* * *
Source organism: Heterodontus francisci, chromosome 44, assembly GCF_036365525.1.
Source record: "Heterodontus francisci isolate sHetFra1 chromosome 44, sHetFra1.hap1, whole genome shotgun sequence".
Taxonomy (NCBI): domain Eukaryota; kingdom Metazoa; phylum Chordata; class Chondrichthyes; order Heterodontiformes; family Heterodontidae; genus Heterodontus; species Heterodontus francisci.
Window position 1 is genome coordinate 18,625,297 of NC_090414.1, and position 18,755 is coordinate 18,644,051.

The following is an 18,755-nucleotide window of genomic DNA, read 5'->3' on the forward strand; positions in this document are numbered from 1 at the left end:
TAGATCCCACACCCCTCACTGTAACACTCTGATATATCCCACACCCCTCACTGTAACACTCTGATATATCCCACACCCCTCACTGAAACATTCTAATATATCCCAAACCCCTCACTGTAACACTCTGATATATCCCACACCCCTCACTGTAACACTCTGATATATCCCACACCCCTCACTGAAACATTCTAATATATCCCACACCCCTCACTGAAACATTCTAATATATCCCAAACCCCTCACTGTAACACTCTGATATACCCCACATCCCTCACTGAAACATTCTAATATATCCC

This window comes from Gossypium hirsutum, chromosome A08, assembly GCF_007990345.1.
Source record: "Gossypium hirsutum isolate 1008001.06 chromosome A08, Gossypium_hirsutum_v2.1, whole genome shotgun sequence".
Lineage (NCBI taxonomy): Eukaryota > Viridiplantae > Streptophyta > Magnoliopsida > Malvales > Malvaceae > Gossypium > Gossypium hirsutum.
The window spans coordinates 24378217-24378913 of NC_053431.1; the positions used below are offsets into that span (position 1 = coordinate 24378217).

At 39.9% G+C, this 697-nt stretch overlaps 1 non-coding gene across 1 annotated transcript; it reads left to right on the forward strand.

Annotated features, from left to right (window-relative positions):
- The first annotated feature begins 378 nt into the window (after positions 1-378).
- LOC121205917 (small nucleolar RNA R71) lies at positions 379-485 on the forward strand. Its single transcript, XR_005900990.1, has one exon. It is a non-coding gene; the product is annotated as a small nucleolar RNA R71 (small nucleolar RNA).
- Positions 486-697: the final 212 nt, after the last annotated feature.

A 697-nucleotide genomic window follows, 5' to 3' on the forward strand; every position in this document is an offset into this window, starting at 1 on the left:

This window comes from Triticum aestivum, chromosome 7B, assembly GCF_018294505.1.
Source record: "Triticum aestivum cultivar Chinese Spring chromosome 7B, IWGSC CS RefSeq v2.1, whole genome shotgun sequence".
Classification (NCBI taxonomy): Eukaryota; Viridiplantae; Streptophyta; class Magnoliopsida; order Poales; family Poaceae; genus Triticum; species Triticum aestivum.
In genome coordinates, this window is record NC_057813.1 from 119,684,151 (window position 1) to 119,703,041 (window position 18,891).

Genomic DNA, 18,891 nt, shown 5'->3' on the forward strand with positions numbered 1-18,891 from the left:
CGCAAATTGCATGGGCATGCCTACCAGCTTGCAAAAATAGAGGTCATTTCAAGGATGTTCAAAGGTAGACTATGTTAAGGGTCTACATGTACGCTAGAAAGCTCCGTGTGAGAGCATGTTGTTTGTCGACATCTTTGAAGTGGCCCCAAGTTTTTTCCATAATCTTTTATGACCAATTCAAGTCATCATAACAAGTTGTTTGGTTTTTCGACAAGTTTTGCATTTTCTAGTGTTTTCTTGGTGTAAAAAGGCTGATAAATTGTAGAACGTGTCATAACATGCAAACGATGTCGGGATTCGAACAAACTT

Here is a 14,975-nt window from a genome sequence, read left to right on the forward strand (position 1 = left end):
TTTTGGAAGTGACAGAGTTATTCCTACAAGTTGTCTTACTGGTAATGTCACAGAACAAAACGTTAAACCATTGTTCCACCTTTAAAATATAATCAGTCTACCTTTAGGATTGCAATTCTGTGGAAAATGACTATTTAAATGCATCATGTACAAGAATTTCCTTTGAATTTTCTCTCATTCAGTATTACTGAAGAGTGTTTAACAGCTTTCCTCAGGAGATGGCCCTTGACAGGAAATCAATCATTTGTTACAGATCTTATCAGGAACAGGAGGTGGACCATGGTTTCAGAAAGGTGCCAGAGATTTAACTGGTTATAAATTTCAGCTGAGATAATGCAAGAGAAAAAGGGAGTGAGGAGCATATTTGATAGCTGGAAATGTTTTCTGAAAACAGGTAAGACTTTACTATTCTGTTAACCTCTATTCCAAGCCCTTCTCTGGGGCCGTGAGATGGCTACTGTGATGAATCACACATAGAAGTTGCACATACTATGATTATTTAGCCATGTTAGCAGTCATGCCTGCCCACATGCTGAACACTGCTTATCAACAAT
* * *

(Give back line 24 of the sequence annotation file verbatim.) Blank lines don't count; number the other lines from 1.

TTTTGGAAGTGACAGAGTTATTCCTACAAGTTGTCTTACTGGTAATGTCACAGAACAAAACGTTAAACCATTGTTCCACCTTTAAAATATAATCAGTCTACCTTTAGGATTGCAATTCTGTGGAAAATGACTATTTAAATGCATCATGTACAAGAATTTCCTTTGAATTTTCTCTCATTCAGTATTACTGAAGAGTGTTTAACAGCTTTCCTCAGGAGATGGCCCTTGACAGGAAATCAATCATTTGTTACAGATCTTATCAGGAACAGGAGGTGGACCATGGTTTCAGAAAGGTGCCAGAGATTTAACTGGTTATAAATTTCAGCTGAGATAATGCAAGAGAAAAAGGGAGTGAGGAGCATATTTGATAGCTGGAAATGTTTTCTGAAAACAGGTAAGACTTTACTATTCTGTTAACCTCTATTCCAAGCCCTTCTCTGGGGCCGTGAGATGGCTACTGTGATGAATCACACATAGAAGTTGCACATACTATGATTATTTAGCCATGTTAGCAGTCATGCCTGCCCACATGCTGAACACTGCTTATCAACAAT